Jump directly to the Content

Tattered, Bruised-and Used

God is not easy on the people who get used in the gospel drama.

The word flannelgraph conjures up memories for anyone who grew up in church a generation ago. Now in the age of digital video, the old flannelgraph is long retired. But it did teach me something as a child that can never be learned from its electronic successors in Christian education.

Flannelgraphs were large boards wrapped tightly in flannel, usually perched on wooden easels. Mrs. Williams, my second grade Sunday school teacher, told her Bible stories with the children seated on the floor around her. As she introduced each character of the story, she would place a paper figure of that person up on the board. She pressed the figure into the flannel, sliding her long bony fingers back and forth across it. Magically the little paper characters stayed attached to the flannel.

Well, most of them did. Mrs. Williams always had trouble with the apostle Paul. He had been overused in the stories and he didn't smooth out so well. Long ago someone had spilled Kool-Aid on Paul, discoloring his robe. ...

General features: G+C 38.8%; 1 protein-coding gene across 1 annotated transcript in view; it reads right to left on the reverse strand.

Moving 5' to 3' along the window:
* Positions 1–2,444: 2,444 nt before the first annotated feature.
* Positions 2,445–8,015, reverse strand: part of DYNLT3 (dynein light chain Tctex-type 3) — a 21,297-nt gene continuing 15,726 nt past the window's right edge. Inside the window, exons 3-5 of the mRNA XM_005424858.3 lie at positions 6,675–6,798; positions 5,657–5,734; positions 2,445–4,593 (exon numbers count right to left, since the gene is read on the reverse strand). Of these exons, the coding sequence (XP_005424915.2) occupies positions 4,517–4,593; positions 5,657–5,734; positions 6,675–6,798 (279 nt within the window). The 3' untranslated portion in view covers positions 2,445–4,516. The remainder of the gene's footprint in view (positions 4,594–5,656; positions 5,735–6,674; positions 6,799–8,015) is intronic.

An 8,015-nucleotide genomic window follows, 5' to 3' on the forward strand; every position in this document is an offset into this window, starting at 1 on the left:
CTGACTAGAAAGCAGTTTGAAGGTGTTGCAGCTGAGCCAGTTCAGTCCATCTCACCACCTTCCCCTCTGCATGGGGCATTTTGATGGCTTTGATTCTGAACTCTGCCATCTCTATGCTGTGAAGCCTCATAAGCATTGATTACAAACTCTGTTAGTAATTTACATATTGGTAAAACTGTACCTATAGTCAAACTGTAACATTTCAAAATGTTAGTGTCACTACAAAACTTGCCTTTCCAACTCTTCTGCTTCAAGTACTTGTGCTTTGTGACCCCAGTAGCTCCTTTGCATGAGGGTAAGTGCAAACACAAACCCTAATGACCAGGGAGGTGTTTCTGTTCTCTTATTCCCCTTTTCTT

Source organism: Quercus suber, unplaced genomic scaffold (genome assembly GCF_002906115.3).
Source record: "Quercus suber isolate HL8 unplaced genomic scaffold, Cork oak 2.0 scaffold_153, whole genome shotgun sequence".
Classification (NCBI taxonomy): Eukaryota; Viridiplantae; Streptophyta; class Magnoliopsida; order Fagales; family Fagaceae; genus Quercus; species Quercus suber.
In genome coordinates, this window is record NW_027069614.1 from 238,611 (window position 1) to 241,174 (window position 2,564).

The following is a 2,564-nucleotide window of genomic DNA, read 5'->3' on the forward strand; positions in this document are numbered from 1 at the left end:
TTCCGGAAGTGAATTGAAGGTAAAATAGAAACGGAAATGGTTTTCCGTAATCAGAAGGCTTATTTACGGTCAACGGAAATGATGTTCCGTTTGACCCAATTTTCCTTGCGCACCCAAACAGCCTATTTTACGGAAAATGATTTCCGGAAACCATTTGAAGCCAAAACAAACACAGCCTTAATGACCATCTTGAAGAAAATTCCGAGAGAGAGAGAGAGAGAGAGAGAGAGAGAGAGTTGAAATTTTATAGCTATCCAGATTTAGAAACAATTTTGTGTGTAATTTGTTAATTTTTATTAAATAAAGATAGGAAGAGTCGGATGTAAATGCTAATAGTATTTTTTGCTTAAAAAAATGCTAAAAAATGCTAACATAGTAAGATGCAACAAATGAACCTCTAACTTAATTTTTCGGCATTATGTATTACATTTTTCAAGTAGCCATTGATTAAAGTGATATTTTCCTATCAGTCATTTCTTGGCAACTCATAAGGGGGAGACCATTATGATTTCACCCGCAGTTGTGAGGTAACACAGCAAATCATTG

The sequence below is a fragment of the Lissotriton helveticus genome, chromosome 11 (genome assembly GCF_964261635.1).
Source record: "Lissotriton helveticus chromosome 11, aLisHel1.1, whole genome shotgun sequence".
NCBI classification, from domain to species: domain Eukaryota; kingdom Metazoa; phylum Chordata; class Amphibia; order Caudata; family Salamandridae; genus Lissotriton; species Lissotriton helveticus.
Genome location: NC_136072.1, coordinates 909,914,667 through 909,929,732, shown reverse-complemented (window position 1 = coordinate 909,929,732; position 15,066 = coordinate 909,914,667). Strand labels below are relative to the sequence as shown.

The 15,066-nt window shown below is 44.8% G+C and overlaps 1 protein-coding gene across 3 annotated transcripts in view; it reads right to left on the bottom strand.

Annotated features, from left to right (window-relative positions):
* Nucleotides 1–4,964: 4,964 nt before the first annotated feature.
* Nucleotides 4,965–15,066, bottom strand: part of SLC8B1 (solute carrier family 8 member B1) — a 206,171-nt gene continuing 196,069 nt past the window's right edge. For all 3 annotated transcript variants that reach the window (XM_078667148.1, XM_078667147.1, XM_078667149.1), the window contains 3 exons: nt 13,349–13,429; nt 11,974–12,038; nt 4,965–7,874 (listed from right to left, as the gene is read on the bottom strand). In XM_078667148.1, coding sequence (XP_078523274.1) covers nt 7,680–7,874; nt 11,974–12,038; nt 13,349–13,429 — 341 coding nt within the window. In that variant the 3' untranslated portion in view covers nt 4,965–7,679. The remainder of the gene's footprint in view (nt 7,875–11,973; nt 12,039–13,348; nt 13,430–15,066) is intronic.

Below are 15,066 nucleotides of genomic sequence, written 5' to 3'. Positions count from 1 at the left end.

Subscriber access only You have reached the end of this Article Preview

To continue reading, subscribe to Christianity Today magazine. Subscribers have full digital access to CT Pastors articles.

May/June
Support Our Work

Subscribe to CT for less than $4.25/month

Homepage Subscription Panel

Read These Next

Related
Looking to Bless
Looking to Bless
You can bless your congregation when you learn to see the image of God.
From the Magazine
As for Me and My Household, We’ll Resist Mammon
As for Me and My Household, We’ll Resist Mammon
Money promises autonomous abundance. But we need someplace where we cannot hide.
Editor's Pick
Why Suffering Belongs in Our Sermons
Interview
Why Suffering Belongs in Our Sermons
Matthew D. Kim believes addressing pain is part of a preacher’s calling.
close